He also noted that just hours before the informational meeting, the town was informed in a letter from the Massachusetts Division of Fisheries and Wildlife, that habitat around Squibnocket Pond is home to the Northern Harrier, a species of hawk protected under the Massachusetts Endangered Species Act. That triggers a review and permitting process by the Natural Heritage and Endangered Species Program. The town conservation commission has regulatory authority over any project that affects wetlands. The Massachusetts Office of Coastal Zone Management has regulatory authority over the ocean shoreline.

Land dilemma

The committee recommendation hinges on negotiation with landowners that the committee members acknowledge is complex and uncertain. The road and the parking proposed by the committee would require the town to buy, lease, or acquire easements for two small lots bordering Squibnocket Road. Both are non-conforming lots under current zoning, and would need zoning variances before any structure could be built on them.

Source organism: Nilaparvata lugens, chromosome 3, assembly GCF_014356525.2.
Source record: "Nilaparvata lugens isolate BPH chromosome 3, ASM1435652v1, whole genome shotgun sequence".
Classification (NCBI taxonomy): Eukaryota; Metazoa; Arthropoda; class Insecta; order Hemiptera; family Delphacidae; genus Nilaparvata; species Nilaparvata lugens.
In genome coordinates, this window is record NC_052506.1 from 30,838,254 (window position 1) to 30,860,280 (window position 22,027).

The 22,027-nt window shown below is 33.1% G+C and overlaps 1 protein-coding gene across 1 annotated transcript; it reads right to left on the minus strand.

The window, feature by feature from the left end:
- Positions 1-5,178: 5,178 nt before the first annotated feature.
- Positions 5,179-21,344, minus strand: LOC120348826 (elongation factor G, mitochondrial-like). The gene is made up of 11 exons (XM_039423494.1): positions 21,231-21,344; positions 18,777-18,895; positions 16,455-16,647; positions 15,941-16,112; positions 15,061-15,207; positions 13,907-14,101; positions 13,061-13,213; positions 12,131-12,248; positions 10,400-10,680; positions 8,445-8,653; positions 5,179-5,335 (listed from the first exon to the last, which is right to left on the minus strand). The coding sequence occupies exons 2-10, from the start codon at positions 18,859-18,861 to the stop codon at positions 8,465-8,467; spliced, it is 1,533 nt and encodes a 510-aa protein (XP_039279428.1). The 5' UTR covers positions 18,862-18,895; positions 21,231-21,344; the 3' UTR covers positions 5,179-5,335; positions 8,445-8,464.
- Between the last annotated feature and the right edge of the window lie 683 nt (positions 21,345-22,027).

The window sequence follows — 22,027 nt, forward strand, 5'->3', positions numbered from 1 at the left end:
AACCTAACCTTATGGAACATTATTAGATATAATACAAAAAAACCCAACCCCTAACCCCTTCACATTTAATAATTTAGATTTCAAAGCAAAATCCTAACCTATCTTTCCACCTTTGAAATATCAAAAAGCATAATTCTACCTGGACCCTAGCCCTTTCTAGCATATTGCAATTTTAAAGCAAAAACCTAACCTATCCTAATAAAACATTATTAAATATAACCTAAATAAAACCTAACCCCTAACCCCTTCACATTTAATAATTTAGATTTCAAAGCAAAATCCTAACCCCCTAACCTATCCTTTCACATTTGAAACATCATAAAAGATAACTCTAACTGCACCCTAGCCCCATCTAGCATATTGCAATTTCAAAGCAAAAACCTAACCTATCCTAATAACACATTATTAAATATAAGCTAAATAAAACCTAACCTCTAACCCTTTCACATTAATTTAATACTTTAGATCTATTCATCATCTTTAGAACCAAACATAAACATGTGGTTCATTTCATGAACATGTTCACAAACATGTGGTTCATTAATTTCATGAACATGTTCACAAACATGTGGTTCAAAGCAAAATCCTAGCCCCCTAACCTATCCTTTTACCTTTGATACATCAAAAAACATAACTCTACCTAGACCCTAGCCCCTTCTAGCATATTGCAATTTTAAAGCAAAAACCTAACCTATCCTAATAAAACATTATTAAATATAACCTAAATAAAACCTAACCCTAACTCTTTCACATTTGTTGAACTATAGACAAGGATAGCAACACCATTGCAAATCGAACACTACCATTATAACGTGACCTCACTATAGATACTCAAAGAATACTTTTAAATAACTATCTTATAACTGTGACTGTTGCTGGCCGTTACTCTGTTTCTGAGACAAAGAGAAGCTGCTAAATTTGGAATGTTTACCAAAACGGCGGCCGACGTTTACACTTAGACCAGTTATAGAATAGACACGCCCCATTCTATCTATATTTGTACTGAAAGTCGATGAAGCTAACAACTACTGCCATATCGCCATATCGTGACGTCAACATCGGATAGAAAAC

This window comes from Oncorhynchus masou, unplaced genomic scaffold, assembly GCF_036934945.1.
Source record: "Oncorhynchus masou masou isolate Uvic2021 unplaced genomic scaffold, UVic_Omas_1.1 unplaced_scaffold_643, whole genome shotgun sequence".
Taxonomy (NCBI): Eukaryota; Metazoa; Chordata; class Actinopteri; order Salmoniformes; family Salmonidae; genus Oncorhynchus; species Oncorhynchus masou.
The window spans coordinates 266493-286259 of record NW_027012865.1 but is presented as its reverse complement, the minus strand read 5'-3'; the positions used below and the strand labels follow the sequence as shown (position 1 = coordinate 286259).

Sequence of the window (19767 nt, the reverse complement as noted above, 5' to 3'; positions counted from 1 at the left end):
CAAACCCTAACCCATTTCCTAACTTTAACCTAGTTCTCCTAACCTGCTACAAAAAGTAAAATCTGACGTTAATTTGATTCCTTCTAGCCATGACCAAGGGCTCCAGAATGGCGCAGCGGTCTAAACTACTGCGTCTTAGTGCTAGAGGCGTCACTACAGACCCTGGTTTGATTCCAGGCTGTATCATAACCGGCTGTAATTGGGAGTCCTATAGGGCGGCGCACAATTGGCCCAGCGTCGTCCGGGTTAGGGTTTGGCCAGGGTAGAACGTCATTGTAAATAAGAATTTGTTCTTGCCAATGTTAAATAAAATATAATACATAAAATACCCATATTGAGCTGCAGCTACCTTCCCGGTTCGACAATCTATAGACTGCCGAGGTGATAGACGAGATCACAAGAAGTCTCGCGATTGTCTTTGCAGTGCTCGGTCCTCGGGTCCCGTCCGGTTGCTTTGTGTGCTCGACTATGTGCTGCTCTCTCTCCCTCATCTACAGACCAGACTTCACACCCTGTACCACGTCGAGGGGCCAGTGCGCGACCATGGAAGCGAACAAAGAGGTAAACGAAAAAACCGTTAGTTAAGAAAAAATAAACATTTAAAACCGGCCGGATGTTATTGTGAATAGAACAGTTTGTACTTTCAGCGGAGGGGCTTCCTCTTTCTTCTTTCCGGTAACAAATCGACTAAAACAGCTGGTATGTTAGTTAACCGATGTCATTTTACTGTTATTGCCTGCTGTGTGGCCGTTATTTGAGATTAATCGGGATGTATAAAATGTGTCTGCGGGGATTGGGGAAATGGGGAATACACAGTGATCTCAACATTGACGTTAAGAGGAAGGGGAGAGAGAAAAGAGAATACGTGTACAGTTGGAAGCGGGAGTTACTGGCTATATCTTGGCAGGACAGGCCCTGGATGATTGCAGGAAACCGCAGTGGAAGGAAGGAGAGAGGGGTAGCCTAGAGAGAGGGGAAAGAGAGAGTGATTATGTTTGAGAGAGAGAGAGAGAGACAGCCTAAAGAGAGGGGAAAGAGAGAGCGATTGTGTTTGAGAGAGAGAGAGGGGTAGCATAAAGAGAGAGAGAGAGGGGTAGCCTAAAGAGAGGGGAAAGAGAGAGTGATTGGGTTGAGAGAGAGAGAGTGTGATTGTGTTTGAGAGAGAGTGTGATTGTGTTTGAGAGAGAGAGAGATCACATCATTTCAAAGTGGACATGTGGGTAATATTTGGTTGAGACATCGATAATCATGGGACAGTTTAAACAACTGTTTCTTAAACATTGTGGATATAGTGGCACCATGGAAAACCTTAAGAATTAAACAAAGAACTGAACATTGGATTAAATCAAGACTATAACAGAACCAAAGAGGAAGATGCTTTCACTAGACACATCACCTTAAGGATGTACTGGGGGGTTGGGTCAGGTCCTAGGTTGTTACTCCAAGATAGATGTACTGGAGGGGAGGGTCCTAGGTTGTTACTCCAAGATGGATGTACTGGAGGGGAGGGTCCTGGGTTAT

One lot is owned by Peter Weldon. The other is owned by Wendy Jeffers and Tony Orphanos.

“We have indications from Peter Weldon that he will work with the town,” Mr. Malkin said. “We hope that Orphanos/Jeffers will work with the town.”

“I think it’s important to keep the peace,” said committee member Janet Weidner. “Hopefully, the homeowners and the landowners will see the value of the solution.”

Before the meeting, Mr. Orphanos and Ms. Jeffers said they have made no decision yet. “It would be premature to comment until after after we have further discussions with the town committee,” they said in an email to The Times.